A pellet stove is an ingenious way to heat your home. These stoves burn compressed pellets made of sawdust and are more efficient than a regular wood-burning stove.
A pellet stove has high combustion and doesn’t create a lot of air pollution, making it one of the cleanest, most efficient residential heating systems out there. Of course, it does produce gases upon combustion that need to be vented out.
If you have a fireplace in your home and would like to take advantage of this ventilation to install a pellet stove, you need to make sure your chimney is in tip-top shape and provide a chimney liner.
There are two types of designs when it comes to pellet stoves – freestanding or inserts. A freestanding pellet stove needs a lot of space and must sit a foot in front of the chimney or exhaust system and the walls.
If you’re considering how to install a pellet stove through a chimney, you will want to consider a pellet stove insert instead of a free-standing model. Inserts tuck into your existing hearth and, using a chimney liner, vent smoke out the flue.
Once you’ve selected the type of pellet stove you want in your home, you’re ready to begin the installation process.
Chimney fires are a legitimate threat any time a heat source vents through a flue out of a building. Before you hook a pellet stove up to an adaptor and vent it through your chimney, make sure that you get your chimney inspected. Fixing issues later on in the process will be more costly and burdensome.
Have a professional clean the creosote buildup from the inside of your chimney, and have them inspect your chimney’s structure, looking for any potential issues.
While you’re at it, you may want to check local building bylaws to ensure your county supports the type of insert you’re using. Specifically, check with your local fire marshal about a pellet stove installation inspection or permit.
There are two measurements to consider for your new chimney liner, which will vent the smoke from your pellet stove out of your existing masonry chimney. You need to know the length and the diameter of the flue.
Another detail to note about the liners is how far up the chimney they go. In some pellet stove installations, the liner only goes halfway up the chimney, making it difficult to clean. If the liner only goes halfway up, you have to remove the stove entirely to clean it.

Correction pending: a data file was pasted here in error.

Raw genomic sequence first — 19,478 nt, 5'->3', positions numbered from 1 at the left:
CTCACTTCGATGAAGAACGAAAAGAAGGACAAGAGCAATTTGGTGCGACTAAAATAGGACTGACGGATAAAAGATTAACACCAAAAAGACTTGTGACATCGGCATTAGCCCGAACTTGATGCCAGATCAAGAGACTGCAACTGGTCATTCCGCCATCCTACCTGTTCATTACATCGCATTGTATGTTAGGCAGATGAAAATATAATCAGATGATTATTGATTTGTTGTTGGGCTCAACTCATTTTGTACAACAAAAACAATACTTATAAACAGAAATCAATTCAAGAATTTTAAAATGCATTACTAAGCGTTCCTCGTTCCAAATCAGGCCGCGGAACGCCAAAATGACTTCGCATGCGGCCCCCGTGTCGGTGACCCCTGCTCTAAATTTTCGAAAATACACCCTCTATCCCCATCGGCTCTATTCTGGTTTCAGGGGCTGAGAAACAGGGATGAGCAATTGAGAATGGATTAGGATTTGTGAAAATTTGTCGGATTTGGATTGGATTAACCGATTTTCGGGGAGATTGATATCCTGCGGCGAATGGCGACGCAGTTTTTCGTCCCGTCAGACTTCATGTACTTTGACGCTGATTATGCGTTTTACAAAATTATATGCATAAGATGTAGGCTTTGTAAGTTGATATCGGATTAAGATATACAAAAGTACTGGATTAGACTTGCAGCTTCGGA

Both types of liners come in various diameter sizes up to 10”. You want your liner no less than 1/10” away from the inside of the flue.
It’s essential to be precise in these measurements as if you pick a chimney insert with a diameter that’s too narrow, your pellet fire won’t draw well, which results in smoky rooms and frustrating sputtery fires. If you overshoot and buy a liner that’s too wide, it won’t fit in your chimney at all.
A chimney liner extends from your pellet stove, usually from an adaptor, to above your chimney, reaching a suitable clearance level of a couple of inches.
There are two different types of chimney liners: rigid and smooth or corrugated and flexible. Although the rigid liner’s smooth surfaces make it easier to clean, you can only install them in straight chimneys. If your chimney has any crooks in it, then you need a flexible one.
The smoke from wood pellets contains substances that turn solid and clog your chimney with creosote as they cool down. To make sure that your flue doesn’t build up creosote, wrap the liner in insulation.
When you wrap your liner in insulation (or have a professional do it for you), the smoke vented through the chimney doesn’t cool down on its way out, so it doesn’t become creosote. Once you’ve installed and wrapped your liner, you’ll need to cap it at either end and weatherize the top portion.
Once the liner is clamped to an adapter, you have to seal it to make sure that creosote falls into the stove and not around it, which would create a fire hazard.
There are two reasons to hire a professional if you’re wondering how to install a pellet stove through a chimney and aren’t confident in the process yourself. The first is to ensure each seal is foolproof, and the second is to confirm you’re abiding by all local codes.
A professional will also know how far to set your pellet stove out of the fireplace so that the heat doesn’t scorch the walls or surrounding environs. They will also know the ins and outs of the local regulations, and any pellet stove permits you may need to complete your project.
With any type of vent, you need to make sure soot, smoke, and water doesn’t drip through it into your house or that cold air doesn’t come back down your chimney, reducing the heating effects of your pellet stove.
The liner extends out the top of the chimney by about a foot, and a vent cap is a necessary topper to prevent moisture damage. The vent cap itself also requires a cover to keep the weather out.
A seal plate is positioned on the other end of the chimney and helps to seal your house off from the cold outside environment. To keep soot, smoke, and moisture from re-entering your home, seal the liner above the fireplace damper.
After you seal the chimney liner to the adapter and the rest of the flue with a seal plate, you’ll put a chimney cap (with cover) at the top. Then you’re ready to fire up your pellet stove.
If your house already has a chimney, a pellet stove insert is a great way to save money, produce minimal exhaust, and upgrade your heating system. After careful cleaning and inspection, a chimney liner will vent smoke from the pellet stove adapter, up the chimney, and out the vent cap.
Pellet stoves provide the efficiency and affordability you crave. Still, it provides the warmth and congeniality of a flickering fire in your hearth. Install your pellet stove correctly, using your existing chimney to vent the smoke.